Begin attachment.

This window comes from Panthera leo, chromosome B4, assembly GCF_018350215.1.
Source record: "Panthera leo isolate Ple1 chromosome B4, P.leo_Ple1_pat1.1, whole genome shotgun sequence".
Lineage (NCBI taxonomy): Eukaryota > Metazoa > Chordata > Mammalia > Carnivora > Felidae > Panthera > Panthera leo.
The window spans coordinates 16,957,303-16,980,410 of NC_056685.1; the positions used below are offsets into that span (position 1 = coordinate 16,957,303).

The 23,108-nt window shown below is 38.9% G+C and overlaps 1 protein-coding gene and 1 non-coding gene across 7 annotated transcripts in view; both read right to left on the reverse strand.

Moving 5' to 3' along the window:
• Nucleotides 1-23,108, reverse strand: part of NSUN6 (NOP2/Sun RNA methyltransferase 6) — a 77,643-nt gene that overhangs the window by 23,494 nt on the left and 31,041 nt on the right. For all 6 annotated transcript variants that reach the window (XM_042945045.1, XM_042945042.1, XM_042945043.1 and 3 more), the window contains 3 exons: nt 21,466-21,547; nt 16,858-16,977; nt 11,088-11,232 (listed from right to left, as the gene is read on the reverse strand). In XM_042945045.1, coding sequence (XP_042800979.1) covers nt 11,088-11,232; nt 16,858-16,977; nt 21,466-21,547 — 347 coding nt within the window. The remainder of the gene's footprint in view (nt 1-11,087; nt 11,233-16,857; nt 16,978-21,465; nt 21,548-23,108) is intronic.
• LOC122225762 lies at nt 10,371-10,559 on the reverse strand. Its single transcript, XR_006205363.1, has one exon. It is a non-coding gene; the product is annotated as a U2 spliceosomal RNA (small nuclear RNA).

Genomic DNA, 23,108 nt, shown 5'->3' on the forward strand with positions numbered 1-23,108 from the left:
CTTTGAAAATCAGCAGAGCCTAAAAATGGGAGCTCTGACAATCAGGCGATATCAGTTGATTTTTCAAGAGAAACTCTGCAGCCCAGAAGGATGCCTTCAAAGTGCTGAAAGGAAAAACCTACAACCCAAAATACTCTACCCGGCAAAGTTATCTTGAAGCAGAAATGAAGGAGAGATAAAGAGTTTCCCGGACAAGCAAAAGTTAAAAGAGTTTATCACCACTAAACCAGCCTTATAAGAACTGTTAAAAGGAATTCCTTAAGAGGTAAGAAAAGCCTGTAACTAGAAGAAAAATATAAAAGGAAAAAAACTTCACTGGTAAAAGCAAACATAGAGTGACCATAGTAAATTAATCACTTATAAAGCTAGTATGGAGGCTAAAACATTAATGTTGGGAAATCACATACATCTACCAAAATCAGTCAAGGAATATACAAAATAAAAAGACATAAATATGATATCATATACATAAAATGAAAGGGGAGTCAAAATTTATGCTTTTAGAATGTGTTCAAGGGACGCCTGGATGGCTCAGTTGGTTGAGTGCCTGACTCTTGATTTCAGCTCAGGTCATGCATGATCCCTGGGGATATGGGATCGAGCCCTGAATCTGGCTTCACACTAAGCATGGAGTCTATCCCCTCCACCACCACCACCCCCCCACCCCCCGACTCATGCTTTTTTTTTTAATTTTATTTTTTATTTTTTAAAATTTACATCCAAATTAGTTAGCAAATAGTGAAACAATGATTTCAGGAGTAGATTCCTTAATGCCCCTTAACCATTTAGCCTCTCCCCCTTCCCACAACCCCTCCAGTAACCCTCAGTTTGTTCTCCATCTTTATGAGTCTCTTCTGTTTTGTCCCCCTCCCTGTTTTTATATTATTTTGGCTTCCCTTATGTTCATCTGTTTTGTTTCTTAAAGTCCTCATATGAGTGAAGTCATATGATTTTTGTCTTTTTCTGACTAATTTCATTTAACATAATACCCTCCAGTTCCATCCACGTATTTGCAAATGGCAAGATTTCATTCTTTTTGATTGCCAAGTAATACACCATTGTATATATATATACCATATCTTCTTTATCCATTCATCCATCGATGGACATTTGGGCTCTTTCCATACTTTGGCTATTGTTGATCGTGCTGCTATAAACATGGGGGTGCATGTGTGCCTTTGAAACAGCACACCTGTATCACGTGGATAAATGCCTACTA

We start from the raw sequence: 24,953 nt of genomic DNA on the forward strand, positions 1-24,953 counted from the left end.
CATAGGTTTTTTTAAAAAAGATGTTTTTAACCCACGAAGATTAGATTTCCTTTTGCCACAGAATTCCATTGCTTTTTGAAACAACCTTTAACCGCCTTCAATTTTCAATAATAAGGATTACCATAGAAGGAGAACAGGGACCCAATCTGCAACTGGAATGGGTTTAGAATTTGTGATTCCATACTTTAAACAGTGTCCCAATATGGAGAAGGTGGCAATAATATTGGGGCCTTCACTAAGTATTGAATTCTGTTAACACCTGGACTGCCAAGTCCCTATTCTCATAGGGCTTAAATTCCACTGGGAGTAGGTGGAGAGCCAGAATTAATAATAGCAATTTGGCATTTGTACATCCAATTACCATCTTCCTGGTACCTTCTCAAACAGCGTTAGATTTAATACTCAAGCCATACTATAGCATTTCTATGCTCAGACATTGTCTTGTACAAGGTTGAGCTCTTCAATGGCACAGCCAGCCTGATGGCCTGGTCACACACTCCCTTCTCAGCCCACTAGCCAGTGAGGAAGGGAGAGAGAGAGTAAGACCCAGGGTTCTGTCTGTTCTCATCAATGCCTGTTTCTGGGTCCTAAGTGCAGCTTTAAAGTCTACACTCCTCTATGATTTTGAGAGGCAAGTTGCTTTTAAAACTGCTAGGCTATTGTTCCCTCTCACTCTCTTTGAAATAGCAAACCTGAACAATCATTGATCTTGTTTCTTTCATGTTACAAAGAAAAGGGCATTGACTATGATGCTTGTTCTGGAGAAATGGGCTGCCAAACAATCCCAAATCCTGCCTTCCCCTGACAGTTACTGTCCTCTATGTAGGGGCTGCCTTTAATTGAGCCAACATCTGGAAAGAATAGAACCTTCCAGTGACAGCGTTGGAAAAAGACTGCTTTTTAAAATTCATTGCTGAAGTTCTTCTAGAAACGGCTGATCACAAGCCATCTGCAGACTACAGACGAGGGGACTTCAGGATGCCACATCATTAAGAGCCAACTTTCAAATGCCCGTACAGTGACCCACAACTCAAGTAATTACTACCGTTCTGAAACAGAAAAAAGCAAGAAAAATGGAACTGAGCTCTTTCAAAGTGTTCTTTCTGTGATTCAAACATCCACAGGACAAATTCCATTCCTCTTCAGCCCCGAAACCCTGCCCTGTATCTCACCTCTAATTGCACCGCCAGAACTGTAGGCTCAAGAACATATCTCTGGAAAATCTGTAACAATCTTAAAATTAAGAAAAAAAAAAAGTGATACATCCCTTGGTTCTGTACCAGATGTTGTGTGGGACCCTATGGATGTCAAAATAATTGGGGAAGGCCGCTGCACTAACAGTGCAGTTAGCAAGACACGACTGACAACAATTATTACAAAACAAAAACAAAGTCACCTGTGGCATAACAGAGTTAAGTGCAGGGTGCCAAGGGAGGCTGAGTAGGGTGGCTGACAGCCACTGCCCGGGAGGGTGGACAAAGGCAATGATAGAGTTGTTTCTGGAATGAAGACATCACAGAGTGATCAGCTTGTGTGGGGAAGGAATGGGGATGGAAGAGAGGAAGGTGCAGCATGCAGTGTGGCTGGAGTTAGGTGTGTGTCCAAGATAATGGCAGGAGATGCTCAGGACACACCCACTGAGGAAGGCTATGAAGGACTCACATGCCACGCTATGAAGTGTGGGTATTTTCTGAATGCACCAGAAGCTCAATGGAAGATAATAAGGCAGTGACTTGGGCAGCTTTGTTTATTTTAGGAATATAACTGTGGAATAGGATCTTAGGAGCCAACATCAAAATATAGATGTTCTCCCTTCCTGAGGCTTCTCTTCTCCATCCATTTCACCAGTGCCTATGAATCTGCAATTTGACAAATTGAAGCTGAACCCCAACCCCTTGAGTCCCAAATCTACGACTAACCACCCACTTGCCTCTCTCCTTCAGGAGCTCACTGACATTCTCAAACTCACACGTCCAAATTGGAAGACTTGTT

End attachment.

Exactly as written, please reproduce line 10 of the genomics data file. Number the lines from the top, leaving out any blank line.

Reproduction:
CTTTGAAAATCAGCAGAGCCTAAAAATGGGAGCTCTGACAATCAGGCGATATCAGTTGATTTTTCAAGAGAAACTCTGCAGCCCAGAAGGATGCCTTCAAAGTGCTGAAAGGAAAAACCTACAACCCAAAATACTCTACCCGGCAAAGTTATCTTGAAGCAGAAATGAAGGAGAGATAAAGAGTTTCCCGGACAAGCAAAAGTTAAAAGAGTTTATCACCACTAAACCAGCCTTATAAGAACTGTTAAAAGGAATTCCTTAAGAGGTAAGAAAAGCCTGTAACTAGAAGAAAAATATAAAAGGAAAAAAACTTCACTGGTAAAAGCAAACATAGAGTGACCATAGTAAATTAATCACTTATAAAGCTAGTATGGAGGCTAAAACATTAATGTTGGGAAATCACATACATCTACCAAAATCAGTCAAGGAATATACAAAATAAAAAGACATAAATATGATATCATATACATAAAATGAAAGGGGAGTCAAAATTTATGCTTTTAGAATGTGTTCAAGGGACGCCTGGATGGCTCAGTTGGTTGAGTGCCTGACTCTTGATTTCAGCTCAGGTCATGCATGATCCCTGGGGATATGGGATCGAGCCCTGAATCTGGCTTCACACTAAGCATGGAGTCTATCCCCTCCACCACCACCACCCCCCCACCCCCCGACTCATGCTTTTTTTTTTAATTTTATTTTTTATTTTTTAAAATTTACATCCAAATTAGTTAGCAAATAGTGAAACAATGATTTCAGGAGTAGATTCCTTAATGCCCCTTAACCATTTAGCCTCTCCCCCTTCCCACAACCCCTCCAGTAACCCTCAGTTTGTTCTCCATCTTTATGAGTCTCTTCTGTTTTGTCCCCCTCCCTGTTTTTATATTATTTTGGCTTCCCTTATGTTCATCTGTTTTGTTTCTTAAAGTCCTCATATGAGTGAAGTCATATGATTTTTGTCTTTTTCTGACTAATTTCATTTAACATAATACCCTCCAGTTCCATCCACGTATTTGCAAATGGCAAGATTTCATTCTTTTTGATTGCCAAGTAATACACCATTGTATATATATATACCATATCTTCTTTATCCATTCATCCATCGATGGACATTTGGGCTCTTTCCATACTTTGGCTATTGTTGATCGTGCTGCTATAAACATGGGGGTGCATGTGTGCCTTTGAAACAGCACACCTGTATCACGTGGATAAATGCCTACTA